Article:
Serve you myself.

To allow me to wash your feet is to bless me,

as Christ himself

Blessed the Twelve before he departed from this earth.

You have yourself

The key to the door of blessing for you and me:

As Jesus took

Upon himself

The servant’s form

That I myself

Might freely give

To you yourself,

So I ask you

As Christ himself

Still asks of me,

So I ask you to

Let me to wash your feet.

One of the ancient practices associated with bond servants in the Bible is the year of the Jubilee, the Old Testament practice whereby the 50th year was a special sabbatical period when Hebrew slaves were released from their obligation of servitude, and they were free to leave their masters and go out on their own. These servants could by their freedom of will choose to serve their masters for the rest of their lives in light of the close relationship they had established. On my 50th birthday, I wrote “This Year of My Jubilee” which alludes to this Old Testament practice:

This Year of My Jubilee

Exodus 21:1-6

Leviticus 25:1-17 

 

I stand alone, clothed only with the wind

At the end of my seventh sabbath year.

Gathering of blessings now flow through my mind

As the shofar’s call resounds in my ear

To proclaim this year of my jubilee.

I reflect upon the wonders of this grace

Wherein I stand, a bondslave now made free.

In this golden moment as I embrace

The truth and pledge to love as you command,

Pierce my ear–place your brand upon my soul.

Enlighten me so I may understand

That to run to serve is life’s highest goal.

Unfold before me pleasures of your ways

And seal my vows to serve you all my days.

Once more Michael Card has the perfect song entitled “Jubilee” to accompany this poem.

I will conclude this entry by posting a PDF of the original article “Doulos: A Different View of a Slave” which was first published in 1975. Accompanying the article is a letter to  Apostle Thamo Naidoo to whom I sent the original article along with two of the poems posted above: “More Than Metaphor” and “This Year of My Jubilee.” I am grateful to my beloved Brother Lester Wiley Carver, who encouraged me to post the article. I trust that it will minister to all who read it. I welcome any comments or thoughts that this post might have inspired.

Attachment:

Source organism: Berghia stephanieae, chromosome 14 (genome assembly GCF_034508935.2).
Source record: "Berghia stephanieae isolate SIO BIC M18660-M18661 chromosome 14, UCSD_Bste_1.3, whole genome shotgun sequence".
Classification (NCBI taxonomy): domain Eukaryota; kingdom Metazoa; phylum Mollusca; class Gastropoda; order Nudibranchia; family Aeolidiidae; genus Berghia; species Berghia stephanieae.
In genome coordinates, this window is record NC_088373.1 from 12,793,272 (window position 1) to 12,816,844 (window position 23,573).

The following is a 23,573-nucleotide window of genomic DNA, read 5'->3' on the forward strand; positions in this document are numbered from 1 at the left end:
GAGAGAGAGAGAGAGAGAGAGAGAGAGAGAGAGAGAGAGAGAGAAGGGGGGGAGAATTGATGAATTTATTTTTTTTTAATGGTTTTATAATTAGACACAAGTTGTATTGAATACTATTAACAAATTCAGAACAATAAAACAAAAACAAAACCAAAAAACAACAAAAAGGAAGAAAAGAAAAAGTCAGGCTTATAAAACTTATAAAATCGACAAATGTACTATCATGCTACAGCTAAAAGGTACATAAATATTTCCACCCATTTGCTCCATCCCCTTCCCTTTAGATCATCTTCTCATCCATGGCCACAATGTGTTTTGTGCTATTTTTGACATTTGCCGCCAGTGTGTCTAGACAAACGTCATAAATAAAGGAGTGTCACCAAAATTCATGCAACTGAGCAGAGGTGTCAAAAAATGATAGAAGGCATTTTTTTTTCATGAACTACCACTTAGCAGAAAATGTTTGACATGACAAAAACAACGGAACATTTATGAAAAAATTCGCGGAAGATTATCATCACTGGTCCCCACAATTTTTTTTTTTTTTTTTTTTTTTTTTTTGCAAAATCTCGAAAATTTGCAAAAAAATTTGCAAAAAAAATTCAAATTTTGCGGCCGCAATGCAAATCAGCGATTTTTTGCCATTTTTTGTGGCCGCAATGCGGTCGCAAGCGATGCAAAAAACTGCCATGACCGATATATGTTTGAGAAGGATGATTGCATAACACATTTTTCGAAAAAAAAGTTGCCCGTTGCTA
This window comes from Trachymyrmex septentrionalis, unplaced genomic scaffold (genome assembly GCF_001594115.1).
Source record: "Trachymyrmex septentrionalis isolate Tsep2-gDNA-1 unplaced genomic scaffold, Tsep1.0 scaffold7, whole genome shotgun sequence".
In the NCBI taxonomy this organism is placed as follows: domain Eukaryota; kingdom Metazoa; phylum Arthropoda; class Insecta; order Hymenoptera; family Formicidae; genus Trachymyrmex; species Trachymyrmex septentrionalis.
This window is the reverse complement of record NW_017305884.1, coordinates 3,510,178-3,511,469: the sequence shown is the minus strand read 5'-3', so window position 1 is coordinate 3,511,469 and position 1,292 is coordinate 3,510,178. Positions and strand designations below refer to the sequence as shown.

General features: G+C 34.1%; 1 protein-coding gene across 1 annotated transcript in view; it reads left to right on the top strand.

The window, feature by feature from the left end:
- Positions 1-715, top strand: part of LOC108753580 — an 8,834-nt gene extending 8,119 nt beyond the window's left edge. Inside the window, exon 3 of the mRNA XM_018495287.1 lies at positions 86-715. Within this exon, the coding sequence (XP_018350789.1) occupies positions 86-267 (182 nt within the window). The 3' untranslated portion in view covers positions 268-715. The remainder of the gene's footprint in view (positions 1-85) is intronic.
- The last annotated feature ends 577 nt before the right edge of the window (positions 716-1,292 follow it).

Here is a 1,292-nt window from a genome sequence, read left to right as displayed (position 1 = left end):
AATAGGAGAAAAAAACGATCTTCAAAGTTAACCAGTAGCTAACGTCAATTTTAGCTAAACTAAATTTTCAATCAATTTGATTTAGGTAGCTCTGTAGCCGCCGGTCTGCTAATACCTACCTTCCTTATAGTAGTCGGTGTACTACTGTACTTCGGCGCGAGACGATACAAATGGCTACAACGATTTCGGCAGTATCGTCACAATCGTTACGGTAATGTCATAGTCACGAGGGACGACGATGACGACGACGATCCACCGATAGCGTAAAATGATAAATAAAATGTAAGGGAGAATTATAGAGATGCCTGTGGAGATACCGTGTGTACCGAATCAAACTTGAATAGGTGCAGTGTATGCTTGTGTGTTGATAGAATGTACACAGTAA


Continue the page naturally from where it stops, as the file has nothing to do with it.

Before reading the article, listen to a powerful song written and performed by Dean Ellenwood, who captures the depth of commitment embodied in the individual called of God to be a  bondslave, a true Doulos. 

Doulos

Doulos: A Different View of a Slave

When a believer accepts Jesus Christ as Lord, that individual assumes the position of a “servant” or “bondslave”–a doulos

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6 Responses to “Doulos: Free to serve”

  1. churchmouse Says:

    Thank you for this comprehensive article on slavery in the Bible — much appreciated, including the article from 1975.

  2. Helene G. Smith Says:

    What a powerful and beautiful message. The music, the video poems and the Word moved me to tears. This ministered to my heart this morning. Rather – this was Christ ministring to my heart as no one else can. All praise and glory to Him and. Thank you –

    • Dr. J Says:

      Helene,

      Thank you so much for your kind expression of gratitude for the blog entry on doulos. As you can see, the subject is so important to me. I am blessed beyond measure by your comments.

      Dr. J

  3. Dessie M. Sanders Says:

    Good day, Dr. Johnson. I am ABD for the Ph.D. in Literature at UT Dallas. I find your dissertation highly insightful, since I am doing research of how Black female characters are portrayed as bond – servants in American literature.

    -Dessie M. Sanders

    • Dr. J Says:

      Dr. Dessie-to-be,

      Thanks for stopping by Dr. J’s Apothecary Shoppe and taking the time to leave a note. I appreciate so much your gracious comments. Best regards and blessings for success, as you complete your journey.